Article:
The COVID-19 pandemic in the United States has lasted throughout the spring, leaving thousands of schools across the country forced to face how to handle classrooms virtually. Now that we’re nearing summer, administrators have faced a new challenge: how to hold a virtual graduation ceremony.
Schools such as Yale and George Washington University are hosting graduation ceremonies via virtual conference. Commencement speakers record their speeches in short videos that are sent out to graduating classes, and students have found their own ways to celebrate with family and friends, such as the medical school graduate whose family put on a lavish ceremony in their living room in a viral video on Twitter.
Though the ed-tech industry has been growing for years, this integration of education and technology is unlike anything the United States has ever seen before. Many predicted the continued rise of online learning, but few could predict just how central such services would become to the functioning of educational systems this year and likely beyond.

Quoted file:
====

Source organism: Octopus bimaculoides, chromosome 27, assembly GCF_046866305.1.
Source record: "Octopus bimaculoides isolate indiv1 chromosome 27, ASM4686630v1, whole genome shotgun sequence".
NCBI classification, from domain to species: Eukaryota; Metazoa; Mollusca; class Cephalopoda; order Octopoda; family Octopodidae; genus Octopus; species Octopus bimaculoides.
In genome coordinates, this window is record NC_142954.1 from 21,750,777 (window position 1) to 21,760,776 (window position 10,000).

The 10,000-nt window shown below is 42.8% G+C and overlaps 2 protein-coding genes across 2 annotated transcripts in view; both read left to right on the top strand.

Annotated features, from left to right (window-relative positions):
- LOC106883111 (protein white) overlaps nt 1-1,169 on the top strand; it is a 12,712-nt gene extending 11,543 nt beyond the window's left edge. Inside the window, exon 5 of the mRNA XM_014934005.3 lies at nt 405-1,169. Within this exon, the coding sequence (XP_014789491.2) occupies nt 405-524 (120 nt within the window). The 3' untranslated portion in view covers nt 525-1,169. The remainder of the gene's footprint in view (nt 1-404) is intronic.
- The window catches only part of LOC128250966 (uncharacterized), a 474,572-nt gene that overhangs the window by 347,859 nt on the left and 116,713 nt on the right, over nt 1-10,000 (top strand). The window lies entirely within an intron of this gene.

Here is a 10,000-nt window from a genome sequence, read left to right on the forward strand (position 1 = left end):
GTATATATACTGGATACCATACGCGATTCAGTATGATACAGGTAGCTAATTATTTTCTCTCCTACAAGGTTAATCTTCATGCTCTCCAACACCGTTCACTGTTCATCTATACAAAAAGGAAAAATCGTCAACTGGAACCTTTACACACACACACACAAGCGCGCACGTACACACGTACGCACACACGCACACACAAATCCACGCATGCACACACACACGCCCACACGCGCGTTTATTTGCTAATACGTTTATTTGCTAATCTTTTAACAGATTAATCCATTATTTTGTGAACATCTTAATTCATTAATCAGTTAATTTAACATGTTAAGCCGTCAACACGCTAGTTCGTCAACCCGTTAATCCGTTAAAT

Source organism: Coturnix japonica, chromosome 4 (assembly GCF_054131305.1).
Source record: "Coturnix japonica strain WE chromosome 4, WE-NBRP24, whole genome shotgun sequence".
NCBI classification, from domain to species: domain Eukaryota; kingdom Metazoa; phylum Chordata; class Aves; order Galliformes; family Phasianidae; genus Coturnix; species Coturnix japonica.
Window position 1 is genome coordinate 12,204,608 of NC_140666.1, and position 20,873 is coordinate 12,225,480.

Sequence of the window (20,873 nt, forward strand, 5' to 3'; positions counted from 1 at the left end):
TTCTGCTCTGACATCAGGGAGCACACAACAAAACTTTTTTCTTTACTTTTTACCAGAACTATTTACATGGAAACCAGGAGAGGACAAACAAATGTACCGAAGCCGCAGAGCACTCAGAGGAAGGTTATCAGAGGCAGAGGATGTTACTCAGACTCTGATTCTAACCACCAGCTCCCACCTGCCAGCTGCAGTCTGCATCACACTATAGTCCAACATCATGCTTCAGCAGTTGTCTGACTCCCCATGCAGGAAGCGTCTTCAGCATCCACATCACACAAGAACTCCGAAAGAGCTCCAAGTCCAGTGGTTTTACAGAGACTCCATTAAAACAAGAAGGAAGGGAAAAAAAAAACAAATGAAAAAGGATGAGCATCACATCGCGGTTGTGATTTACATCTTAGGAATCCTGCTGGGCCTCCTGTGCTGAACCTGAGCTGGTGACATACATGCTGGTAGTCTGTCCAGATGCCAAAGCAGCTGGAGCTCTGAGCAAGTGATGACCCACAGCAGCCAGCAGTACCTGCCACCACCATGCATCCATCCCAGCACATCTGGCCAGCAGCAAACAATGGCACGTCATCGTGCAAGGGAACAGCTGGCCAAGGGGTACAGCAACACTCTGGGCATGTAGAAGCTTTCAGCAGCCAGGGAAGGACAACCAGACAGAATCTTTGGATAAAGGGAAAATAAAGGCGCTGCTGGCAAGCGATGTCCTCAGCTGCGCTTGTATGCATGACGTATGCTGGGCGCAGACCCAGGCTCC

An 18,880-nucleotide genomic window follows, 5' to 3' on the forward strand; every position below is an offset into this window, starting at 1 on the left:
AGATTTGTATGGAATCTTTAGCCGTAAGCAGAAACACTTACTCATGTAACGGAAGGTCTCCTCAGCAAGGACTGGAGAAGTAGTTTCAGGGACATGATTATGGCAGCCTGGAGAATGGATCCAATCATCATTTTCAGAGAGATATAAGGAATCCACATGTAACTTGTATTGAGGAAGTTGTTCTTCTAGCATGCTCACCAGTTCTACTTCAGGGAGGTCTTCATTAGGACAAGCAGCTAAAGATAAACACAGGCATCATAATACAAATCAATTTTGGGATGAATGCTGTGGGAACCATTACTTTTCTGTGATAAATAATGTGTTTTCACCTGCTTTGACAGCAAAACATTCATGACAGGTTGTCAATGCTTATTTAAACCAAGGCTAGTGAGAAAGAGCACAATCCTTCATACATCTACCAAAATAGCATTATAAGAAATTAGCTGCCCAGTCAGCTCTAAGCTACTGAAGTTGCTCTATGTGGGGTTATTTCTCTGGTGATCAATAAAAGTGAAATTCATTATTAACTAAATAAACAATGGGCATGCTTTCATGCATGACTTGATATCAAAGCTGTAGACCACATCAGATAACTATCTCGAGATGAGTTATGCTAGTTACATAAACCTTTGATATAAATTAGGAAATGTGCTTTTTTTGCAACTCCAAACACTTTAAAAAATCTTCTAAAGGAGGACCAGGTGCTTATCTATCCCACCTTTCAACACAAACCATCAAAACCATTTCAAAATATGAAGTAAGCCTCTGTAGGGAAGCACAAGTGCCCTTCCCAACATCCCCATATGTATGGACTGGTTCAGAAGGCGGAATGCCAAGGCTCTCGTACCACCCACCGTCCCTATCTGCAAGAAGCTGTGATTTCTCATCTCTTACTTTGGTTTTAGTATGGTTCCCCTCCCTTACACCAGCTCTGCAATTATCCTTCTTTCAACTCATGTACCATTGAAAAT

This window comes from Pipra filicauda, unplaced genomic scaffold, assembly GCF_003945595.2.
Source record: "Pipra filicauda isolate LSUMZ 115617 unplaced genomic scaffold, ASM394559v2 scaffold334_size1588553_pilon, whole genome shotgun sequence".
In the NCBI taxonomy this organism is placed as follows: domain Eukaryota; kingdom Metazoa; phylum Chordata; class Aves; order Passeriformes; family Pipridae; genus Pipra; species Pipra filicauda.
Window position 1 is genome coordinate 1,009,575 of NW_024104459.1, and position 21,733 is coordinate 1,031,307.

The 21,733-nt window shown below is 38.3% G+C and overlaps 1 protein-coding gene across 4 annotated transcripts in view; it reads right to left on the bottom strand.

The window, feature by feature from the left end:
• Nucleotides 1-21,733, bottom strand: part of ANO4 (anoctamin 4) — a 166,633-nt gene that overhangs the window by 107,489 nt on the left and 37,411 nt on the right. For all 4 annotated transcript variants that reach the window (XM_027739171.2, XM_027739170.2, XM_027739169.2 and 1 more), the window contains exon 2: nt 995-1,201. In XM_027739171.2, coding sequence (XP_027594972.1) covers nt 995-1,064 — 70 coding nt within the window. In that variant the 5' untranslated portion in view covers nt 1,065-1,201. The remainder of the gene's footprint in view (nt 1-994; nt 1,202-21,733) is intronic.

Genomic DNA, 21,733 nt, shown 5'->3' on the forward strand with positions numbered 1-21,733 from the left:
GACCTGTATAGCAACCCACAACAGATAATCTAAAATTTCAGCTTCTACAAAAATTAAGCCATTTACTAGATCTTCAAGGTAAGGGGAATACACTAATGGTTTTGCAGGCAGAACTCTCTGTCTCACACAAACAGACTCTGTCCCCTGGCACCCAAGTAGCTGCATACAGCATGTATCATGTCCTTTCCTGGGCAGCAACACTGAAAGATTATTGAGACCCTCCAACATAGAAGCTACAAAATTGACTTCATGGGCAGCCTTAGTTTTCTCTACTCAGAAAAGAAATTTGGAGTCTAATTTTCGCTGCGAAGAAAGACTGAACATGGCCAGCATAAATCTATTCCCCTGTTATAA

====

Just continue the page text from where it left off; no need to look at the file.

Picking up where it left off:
However, such an increase in the virtualization of education is calling many different things into question. For example, many students are lacking access to broadband internet or reliable, personal computers, access which has become necessary to receive basic schooling. As a result, many students are not receiving the quality education they need, and many teachers report chronic absenteeism. In a country where many states struggle to keep up their high school graduation rates due to a lack of resources, it’s clear to see how many students will slip through the cracks in completely online schooling.
What does this mean for the future of ed-tech? Maine is taking the lead in terms of addressing this issue by securing learning devices and internet access for all students lacking access. It’s likely that future government aid will have to take place in order to continue successful public education in the United States.